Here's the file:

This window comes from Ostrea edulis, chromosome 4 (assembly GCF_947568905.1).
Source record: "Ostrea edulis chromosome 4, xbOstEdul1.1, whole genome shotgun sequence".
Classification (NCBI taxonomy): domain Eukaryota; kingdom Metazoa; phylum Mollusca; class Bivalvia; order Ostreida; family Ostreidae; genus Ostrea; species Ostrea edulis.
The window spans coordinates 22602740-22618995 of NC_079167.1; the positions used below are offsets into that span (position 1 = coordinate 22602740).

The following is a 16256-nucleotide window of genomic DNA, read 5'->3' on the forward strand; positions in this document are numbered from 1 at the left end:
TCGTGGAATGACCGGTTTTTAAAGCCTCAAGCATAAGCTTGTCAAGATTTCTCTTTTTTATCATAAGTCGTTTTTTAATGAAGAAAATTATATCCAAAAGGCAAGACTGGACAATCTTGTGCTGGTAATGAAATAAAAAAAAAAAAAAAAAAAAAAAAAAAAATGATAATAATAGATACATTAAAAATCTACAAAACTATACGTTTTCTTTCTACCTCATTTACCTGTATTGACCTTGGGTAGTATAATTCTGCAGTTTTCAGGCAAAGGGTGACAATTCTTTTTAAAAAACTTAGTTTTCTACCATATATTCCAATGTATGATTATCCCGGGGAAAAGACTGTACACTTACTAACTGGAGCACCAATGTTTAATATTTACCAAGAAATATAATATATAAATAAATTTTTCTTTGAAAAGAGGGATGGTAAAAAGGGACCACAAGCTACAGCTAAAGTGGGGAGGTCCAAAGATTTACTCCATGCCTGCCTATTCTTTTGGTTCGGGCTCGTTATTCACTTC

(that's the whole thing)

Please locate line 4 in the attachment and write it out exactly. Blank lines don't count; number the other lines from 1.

The window spans coordinates 22602740-22618995 of NC_079167.1; the positions used below are offsets into that span (position 1 = coordinate 22602740).